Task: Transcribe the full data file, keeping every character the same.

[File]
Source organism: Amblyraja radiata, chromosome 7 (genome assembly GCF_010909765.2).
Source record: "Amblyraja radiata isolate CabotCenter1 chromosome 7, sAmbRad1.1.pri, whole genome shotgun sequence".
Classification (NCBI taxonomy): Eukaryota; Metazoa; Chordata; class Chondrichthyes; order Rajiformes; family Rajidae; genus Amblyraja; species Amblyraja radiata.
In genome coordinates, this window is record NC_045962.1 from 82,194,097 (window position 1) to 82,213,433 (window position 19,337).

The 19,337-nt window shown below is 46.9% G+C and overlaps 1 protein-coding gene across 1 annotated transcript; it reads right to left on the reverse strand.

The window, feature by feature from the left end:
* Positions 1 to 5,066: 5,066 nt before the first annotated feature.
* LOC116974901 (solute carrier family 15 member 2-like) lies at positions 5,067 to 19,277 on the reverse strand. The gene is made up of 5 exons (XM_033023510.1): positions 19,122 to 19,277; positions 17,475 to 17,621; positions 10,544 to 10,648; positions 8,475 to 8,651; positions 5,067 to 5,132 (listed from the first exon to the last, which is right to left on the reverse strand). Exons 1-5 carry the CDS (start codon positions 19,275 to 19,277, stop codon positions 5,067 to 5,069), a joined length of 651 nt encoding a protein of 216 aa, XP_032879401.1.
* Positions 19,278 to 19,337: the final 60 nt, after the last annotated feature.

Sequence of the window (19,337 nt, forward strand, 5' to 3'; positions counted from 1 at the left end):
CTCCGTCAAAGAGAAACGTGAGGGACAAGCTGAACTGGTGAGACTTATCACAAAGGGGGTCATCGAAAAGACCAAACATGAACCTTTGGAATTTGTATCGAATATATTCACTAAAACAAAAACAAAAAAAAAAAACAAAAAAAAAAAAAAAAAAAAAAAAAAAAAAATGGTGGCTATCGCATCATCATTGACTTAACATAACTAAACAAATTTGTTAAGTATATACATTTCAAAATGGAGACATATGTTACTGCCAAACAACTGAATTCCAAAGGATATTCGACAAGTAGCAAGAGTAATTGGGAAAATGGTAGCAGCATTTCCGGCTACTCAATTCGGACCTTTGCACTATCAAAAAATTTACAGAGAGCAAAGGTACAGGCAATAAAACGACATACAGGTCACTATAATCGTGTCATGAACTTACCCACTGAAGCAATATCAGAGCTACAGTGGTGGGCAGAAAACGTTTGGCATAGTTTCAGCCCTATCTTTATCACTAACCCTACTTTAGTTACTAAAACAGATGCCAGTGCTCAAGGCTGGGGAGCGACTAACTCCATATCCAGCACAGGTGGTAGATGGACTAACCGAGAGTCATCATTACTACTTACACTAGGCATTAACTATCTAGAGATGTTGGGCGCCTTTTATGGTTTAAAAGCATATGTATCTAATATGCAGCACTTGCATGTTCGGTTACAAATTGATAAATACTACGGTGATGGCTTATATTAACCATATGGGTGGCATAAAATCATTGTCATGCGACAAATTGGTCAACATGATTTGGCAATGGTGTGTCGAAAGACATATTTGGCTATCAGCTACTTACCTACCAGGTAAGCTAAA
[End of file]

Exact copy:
Source organism: Amblyraja radiata, chromosome 7 (genome assembly GCF_010909765.2).
Source record: "Amblyraja radiata isolate CabotCenter1 chromosome 7, sAmbRad1.1.pri, whole genome shotgun sequence".
Classification (NCBI taxonomy): Eukaryota; Metazoa; Chordata; class Chondrichthyes; order Rajiformes; family Rajidae; genus Amblyraja; species Amblyraja radiata.
In genome coordinates, this window is record NC_045962.1 from 82,194,097 (window position 1) to 82,213,433 (window position 19,337).

The 19,337-nt window shown below is 46.9% G+C and overlaps 1 protein-coding gene across 1 annotated transcript; it reads right to left on the reverse strand.

The window, feature by feature from the left end:
* Positions 1 to 5,066: 5,066 nt before the first annotated feature.
* LOC116974901 (solute carrier family 15 member 2-like) lies at positions 5,067 to 19,277 on the reverse strand. The gene is made up of 5 exons (XM_033023510.1): positions 19,122 to 19,277; positions 17,475 to 17,621; positions 10,544 to 10,648; positions 8,475 to 8,651; positions 5,067 to 5,132 (listed from the first exon to the last, which is right to left on the reverse strand). Exons 1-5 carry the CDS (start codon positions 19,275 to 19,277, stop codon positions 5,067 to 5,069), a joined length of 651 nt encoding a protein of 216 aa, XP_032879401.1.
* Positions 19,278 to 19,337: the final 60 nt, after the last annotated feature.

Sequence of the window (19,337 nt, forward strand, 5' to 3'; positions counted from 1 at the left end):
CTCCGTCAAAGAGAAACGTGAGGGACAAGCTGAACTGGTGAGACTTATCACAAAGGGGGTCATCGAAAAGACCAAACATGAACCTTTGGAATTTGTATCGAATATATTCACTAAAACAAAAACAAAAAAAAAAAACAAAAAAAAAAAAAAAAAAAAAAAAAAAAAAATGGTGGCTATCGCATCATCATTGACTTAACATAACTAAACAAATTTGTTAAGTATATACATTTCAAAATGGAGACATATGTTACTGCCAAACAACTGAATTCCAAAGGATATTCGACAAGTAGCAAGAGTAATTGGGAAAATGGTAGCAGCATTTCCGGCTACTCAATTCGGACCTTTGCACTATCAAAAAATTTACAGAGAGCAAAGGTACAGGCAATAAAACGACATACAGGTCACTATAATCGTGTCATGAACTTACCCACTGAAGCAATATCAGAGCTACAGTGGTGGGCAGAAAACGTTTGGCATAGTTTCAGCCCTATCTTTATCACTAACCCTACTTTAGTTACTAAAACAGATGCCAGTGCTCAAGGCTGGGGAGCGACTAACTCCATATCCAGCACAGGTGGTAGATGGACTAACCGAGAGTCATCATTACTACTTACACTAGGCATTAACTATCTAGAGATGTTGGGCGCCTTTTATGGTTTAAAAGCATATGTATCTAATATGCAGCACTTGCATGTTCGGTTACAAATTGATAAATACTACGGTGATGGCTTATATTAACCATATGGGTGGCATAAAATCATTGTCATGCGACAAATTGGTCAACATGATTTGGCAATGGTGTGTCGAAAGACATATTTGGCTATCAGCTACTTACCTACCAGGTAAGCTAAA